A typical subdivision proposal generates concerns about impacts of such matters as traffic, open space, sewage disposal and water supply. For developments such as the applicant's proposal, these impacts are generally local in nature. Absent the additional factor that the site is adjacent to and may be contaminated by a landfill, lead agency would appropriately lie with the Town of Moreau. However, this project is unique in that the primary environmental impact issue is not the effect of the proposal on the environment, but rather the impact of the existing environment on the proposal. The typical impacts identified above are relatively minor when compared to the potential public health impacts upon the future residents of the subdivision due to the proximity of the landfill. For example, the environmental assessment form completed by the applicant indicates that the project may result in the release of substances hazardous to the health of the residents of the project. The Department of Health, in its May 30, 1984 submission, represents that the soils and groundwater within the site are contaminated by PCBs and solvents. Indeed, the listing of the Moreau landfill on the National Priorities list is evidence of the significant public health threat posed by the site. This threat is compounded by the prospect of a 32-lot subdivision being constructed immediately adjacent to the site.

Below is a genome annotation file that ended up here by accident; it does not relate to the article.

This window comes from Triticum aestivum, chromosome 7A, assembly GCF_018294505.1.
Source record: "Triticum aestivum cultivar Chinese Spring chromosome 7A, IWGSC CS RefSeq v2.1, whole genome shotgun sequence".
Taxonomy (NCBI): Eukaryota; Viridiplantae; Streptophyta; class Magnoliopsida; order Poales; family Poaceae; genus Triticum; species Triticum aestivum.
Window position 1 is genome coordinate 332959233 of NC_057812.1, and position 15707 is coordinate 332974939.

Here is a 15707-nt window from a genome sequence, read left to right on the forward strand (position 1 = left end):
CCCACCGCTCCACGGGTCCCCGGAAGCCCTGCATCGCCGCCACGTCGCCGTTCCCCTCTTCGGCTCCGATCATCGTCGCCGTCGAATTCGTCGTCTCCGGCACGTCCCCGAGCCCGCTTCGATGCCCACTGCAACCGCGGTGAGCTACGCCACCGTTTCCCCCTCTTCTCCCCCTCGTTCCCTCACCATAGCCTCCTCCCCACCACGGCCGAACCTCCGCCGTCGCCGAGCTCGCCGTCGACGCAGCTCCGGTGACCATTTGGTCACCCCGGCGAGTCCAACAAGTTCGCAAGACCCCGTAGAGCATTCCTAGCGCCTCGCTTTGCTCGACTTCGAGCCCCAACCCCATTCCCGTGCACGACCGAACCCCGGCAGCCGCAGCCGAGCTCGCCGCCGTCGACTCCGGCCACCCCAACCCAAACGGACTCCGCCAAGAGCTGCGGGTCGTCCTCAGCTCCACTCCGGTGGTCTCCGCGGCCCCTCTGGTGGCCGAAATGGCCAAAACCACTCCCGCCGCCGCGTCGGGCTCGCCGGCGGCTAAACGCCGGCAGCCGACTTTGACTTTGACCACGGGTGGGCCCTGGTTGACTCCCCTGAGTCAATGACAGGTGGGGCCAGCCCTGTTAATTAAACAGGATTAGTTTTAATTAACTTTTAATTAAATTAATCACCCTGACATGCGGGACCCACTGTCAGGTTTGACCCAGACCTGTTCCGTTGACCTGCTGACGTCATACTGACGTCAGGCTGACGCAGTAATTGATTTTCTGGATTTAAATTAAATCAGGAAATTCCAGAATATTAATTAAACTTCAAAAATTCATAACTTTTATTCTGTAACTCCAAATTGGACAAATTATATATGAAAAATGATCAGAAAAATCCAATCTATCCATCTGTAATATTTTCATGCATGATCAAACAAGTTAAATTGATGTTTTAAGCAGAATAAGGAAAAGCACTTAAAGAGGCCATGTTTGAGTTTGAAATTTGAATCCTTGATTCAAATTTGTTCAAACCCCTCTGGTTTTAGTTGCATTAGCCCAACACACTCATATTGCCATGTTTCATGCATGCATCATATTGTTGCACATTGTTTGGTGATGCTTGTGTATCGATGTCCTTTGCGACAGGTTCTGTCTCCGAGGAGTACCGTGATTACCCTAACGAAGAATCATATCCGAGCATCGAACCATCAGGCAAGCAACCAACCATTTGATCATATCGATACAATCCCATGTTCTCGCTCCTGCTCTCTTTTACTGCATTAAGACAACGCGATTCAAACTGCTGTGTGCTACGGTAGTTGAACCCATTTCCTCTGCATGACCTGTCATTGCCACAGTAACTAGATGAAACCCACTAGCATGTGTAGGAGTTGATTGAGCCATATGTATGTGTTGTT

The Department of Health's approval pursuant to Part 74 is to insure that realty subdivisions have an adequate and satisfactory water supply and sewage disposal facilities. However, subdivision 74.7(e) also gives the Commissioner of Health or his representative the authority to require that a report or plan be provided that assesses "the effect on the subdivision of environmental pollutants or hazards either on the property or from the surrounding areas" (emphasis added). It is clear that of the three agencies, the Department of Health's jurisdiction is the most directly related to the issue of primary concern.